We can do 2H
NMR in one of two ways: (1) tune the observe coil of a broadband probe
to the deuterium frequency. This is basically the same as doing
any X nucleus, except we will disconnect/disable the lock while
observing deuterium. The best place to to this experiment is on Daytona
using the broadband AutoX probe. (2) Use the probe's lock channel for
direct observation. The first method has the highest sensitivity
for observing deuterium. The second method is fast and easy, because no
probe tuning is required, and will work as long as the amount of
deuterium is not extremely small. It can be done on any of the
spectrometers in the lab, since they all have a lock channel.
Keep in mind the following:
You cannot use the “Find z0” button while observing deuterium and you must turn the autolock feature off (alock=’n’). If the instrument searches for a lock when there is none, z0 is likely to be set wildly wrong and the peaks will be displaced in the spectrum.
Instructions for setting up the experiment:
1. Load carbon parameters
as a starting point.
2. Set up 1H gradient shimming (currently implemented on Hg2 and Daytona) by starting with Tools (on the top menu bar) -> Standard Calibration Experiments -> Set Up Gradient Shimming. Click the Defaults tab on the left. Set Relaxation Delay(s) to 3 and the Number of Scans to 1. Then click the Gradient Shim tab on the left. Click on the button that says PFG H1. Click on the Load map drop down bar and choose ‘toluene.’ Type pw=3 tpwr=50 gain=8
on the command line. Then click on Gradient Autoshim on Z. Typically it will do 3-4 cycles of shimming and then stop. After it stops, click Quit Gradient Autoshim.
(If you do not use 2H gradient shimming at other times, you can set this configuration up one time and leave it. If you use 2H gradient shimming on other samples with deuterated solvents, then you will need to switch to 2H gradient shimming by clicking on PFG H2 and selecting an appropriate map name.)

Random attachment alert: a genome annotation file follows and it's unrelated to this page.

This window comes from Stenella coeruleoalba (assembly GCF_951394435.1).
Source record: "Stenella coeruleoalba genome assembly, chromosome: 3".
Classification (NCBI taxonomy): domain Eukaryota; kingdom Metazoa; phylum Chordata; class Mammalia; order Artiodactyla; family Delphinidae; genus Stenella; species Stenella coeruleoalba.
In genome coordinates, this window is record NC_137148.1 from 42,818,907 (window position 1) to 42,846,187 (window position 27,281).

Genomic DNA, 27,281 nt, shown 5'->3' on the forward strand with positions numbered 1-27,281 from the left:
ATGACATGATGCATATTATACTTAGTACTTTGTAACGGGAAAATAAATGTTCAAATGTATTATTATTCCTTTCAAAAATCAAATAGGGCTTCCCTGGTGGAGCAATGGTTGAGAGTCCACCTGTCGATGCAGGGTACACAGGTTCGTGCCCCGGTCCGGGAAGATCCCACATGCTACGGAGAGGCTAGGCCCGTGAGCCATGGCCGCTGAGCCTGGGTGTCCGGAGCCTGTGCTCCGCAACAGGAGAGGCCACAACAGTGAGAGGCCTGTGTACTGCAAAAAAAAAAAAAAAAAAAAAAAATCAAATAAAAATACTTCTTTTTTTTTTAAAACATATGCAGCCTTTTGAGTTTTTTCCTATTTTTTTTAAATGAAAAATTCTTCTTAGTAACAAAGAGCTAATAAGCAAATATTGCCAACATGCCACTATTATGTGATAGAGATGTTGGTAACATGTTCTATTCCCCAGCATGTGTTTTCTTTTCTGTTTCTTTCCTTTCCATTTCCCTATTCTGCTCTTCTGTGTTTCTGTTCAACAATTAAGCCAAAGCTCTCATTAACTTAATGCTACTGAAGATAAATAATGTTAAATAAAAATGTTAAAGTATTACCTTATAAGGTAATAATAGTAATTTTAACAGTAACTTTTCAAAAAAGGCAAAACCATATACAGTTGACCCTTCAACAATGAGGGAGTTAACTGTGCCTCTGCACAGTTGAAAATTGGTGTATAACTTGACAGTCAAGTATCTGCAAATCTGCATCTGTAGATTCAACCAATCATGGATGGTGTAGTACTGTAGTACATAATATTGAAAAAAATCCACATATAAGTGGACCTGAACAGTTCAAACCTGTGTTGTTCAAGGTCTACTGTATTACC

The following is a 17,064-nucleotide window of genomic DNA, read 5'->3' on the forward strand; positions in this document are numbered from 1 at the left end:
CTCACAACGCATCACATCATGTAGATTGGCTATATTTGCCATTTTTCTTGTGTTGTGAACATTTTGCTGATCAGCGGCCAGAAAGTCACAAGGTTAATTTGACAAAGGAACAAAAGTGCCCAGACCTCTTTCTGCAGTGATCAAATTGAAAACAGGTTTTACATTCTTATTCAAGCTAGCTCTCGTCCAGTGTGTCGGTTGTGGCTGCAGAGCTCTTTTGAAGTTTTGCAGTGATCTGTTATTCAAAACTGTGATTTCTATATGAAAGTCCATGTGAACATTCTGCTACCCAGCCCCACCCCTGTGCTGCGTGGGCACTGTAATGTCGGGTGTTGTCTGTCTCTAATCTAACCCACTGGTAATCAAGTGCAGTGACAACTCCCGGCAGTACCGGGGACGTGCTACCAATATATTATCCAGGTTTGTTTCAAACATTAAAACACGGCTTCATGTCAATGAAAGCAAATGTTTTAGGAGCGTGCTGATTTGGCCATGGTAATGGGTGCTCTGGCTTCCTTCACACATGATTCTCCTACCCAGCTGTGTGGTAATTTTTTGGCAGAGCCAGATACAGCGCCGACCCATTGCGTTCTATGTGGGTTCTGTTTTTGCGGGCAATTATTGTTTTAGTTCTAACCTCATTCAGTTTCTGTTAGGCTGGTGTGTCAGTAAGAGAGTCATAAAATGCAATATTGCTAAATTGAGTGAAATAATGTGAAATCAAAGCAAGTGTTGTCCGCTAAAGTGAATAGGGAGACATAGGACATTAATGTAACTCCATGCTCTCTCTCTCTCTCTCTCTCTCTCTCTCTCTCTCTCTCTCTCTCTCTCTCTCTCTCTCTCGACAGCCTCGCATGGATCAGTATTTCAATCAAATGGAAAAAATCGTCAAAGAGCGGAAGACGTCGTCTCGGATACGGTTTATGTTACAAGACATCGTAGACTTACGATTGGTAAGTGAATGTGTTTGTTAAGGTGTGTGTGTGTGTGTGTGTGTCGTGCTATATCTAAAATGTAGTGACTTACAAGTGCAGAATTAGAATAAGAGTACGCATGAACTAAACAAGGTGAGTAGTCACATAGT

3. Go to the Acquire
-> Channels tab. In the Observe column, change the Nucleus entry
from C13 to lk (lk="lock"). Important:
change the 90 Degree at Pwr entries to 100 us at 45. (The lock
only handles low power, so the power must be reduced, and the pulse
width increased to compensate.) In the Decouple column, change Dec
On/Off entry from yyy to nnn. (Although you can do 1H
decoupling, in practice, it will not appreciably narrow your lines.) On
the Acquire -> Acquisition tab, increase the Acquisition time entry
to 2 seconds.
Type alock=’n’ and then su.
5. Turn the spinning back on by going to the Spin/Temp tab, entering 20 in the spin rate box, and clicking on Regulate Speed.
6. After spinning is
regulated, type ga to acquire the spectrum. The sensitivity for enriched 2H
is similar to 31P, i.e. worse than proton, but much better
than natural abundance carbon. The displayed chemical shifts will be wrong; use the
solvent peak to reference them correctly.
7. In order to restore
normal lock operation, load the standard parameters for any experiment,
then type su.
8. If the 2H sensitivity is insufficient using this method, it is probably better to observe 2H on Daytona using the broadband channel. For that, change the nucleus from C13 to H2; leave pulse length and power the same. Then remove the 2H band stop filter from the broadband observe path, and tune and match the broadband coil to 2H. Don't forget to replace the 2H band stop filter at the end of the experiment!